'He's an Evil Deviant'
By Jane Sims firstname.lastname@example.org
London Free Press [Canada]
August 5, 2006
For 50 years, she's coped with "a profound sense of loss and sadness."
At age 10, she was abused by Charles Sylvestre.
He fondled her breasts, exposed his penis and talked to her about her vagina.
He solicited her in confession.
She tried to suppress the memory of what she describes as "a degrading, vile sexual act on my body, too repulsive to mention, as I sat on his bed.
"Part of me died," she said.
Now, at 60, she's trying to come to terms with what the priest's selfishness did to her. She has asked a publication ban on her name remain in effect.
"This is like an open wound that's been exposed," she said. "I don't care what happens to him. I don't care what happens to him in jail. I don't care if he lives or dies."
"My focus is on the church and that they allowed him to do this to so many children, over and over again."
During a year-long, painful journey since disclosing to the police what happened to her, she has begun her own mission, looking for answers from the London diocese.
She has a long list of questions for the bishop, including:
— Why was Sylvestre allowed to be a parish priest for more than 40 years?
— Why was he protected and moved from place to place, violating and terrorizing children?
— Is the bishop still allowing accused or convicted pedophiles to remain active in the church?
— Are priests allowed to be alone with children?
— Why isn't the church working with police, courts and mental health officials to come up with a plan to expose offenders and deal with them and their victims?
— Why does the church continue to forgive these men?
She'd grown up in a family devoted to the church.
She was about 10 when Sylvestre came into her life.
"We thought he was really good looking, really handsome. He used to laugh and smile a lot." she said.
But then the abuse started and she changed.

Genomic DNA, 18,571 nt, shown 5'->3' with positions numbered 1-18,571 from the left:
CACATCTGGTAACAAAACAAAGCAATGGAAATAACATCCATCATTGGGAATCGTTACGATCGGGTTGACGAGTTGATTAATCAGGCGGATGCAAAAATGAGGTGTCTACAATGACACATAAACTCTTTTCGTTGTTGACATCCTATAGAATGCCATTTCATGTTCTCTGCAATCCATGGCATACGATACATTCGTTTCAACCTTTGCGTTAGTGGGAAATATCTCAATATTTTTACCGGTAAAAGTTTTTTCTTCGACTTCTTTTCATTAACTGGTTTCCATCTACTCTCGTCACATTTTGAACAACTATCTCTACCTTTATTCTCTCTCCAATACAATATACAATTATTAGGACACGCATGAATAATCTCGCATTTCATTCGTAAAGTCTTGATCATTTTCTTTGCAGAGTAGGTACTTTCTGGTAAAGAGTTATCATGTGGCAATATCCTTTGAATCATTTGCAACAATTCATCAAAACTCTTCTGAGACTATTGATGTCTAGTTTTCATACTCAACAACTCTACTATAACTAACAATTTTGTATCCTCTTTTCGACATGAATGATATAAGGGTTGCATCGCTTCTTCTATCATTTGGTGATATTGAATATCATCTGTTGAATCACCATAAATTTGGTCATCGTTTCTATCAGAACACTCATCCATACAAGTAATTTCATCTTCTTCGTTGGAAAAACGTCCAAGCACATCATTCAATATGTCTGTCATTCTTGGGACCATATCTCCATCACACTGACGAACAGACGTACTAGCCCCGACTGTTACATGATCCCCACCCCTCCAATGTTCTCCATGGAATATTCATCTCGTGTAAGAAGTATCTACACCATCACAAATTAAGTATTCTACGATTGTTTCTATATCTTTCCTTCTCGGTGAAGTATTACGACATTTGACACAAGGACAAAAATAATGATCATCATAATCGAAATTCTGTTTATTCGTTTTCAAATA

When she began to act erratically, she told her parents, "He tickled me and talked to me dirty."
Her father, her hero, went to talk to the church. Sylvestre was gone the next day.
But her life was ruined.
In her teen years she was "self-destructive, rebellious, fatalistic, irresponsible."
"I just thought I was born depressed and I was a rebel," she said.
In Grade 9, she told a priest what happened to her. "He went berserk on me," she said. "He told me I was evil and had a great imagination."
She never told anyone else.
She had a baby at 24 -- her son, she said, "saved her life" -- and married at 26.
After her divorce, she tried to establish other relationships, but was so mistrusting, she couldn't sustain them.
And every time she started to succeed in a career, she sabotaged her opportunities.
She never spoke of Sylvestre until the second year of her five years in therapy.
"To survive, we forget," she said. "We have to."
She said she's only one person hurt by the priest who never reached her potential.
As the mountain of charges against Sylvestre piled up, "It was shocking," she said.
"I had no idea . . . I couldn't have predicted what it would do to me. I thought I could handle anything in my life."
She said she believes there are more victims.
"He's just an evil deviant," she said.
"He knew what he was doing and he enjoyed it and that smile is still on his face."
When she picks up her grandson at school, she often arrives early to see the faces of the 10- and 11-year-old girls heading for home.
"I look to see what I was like and how happy these kids are," she said.
"I think, 'Was that how young I was?' "
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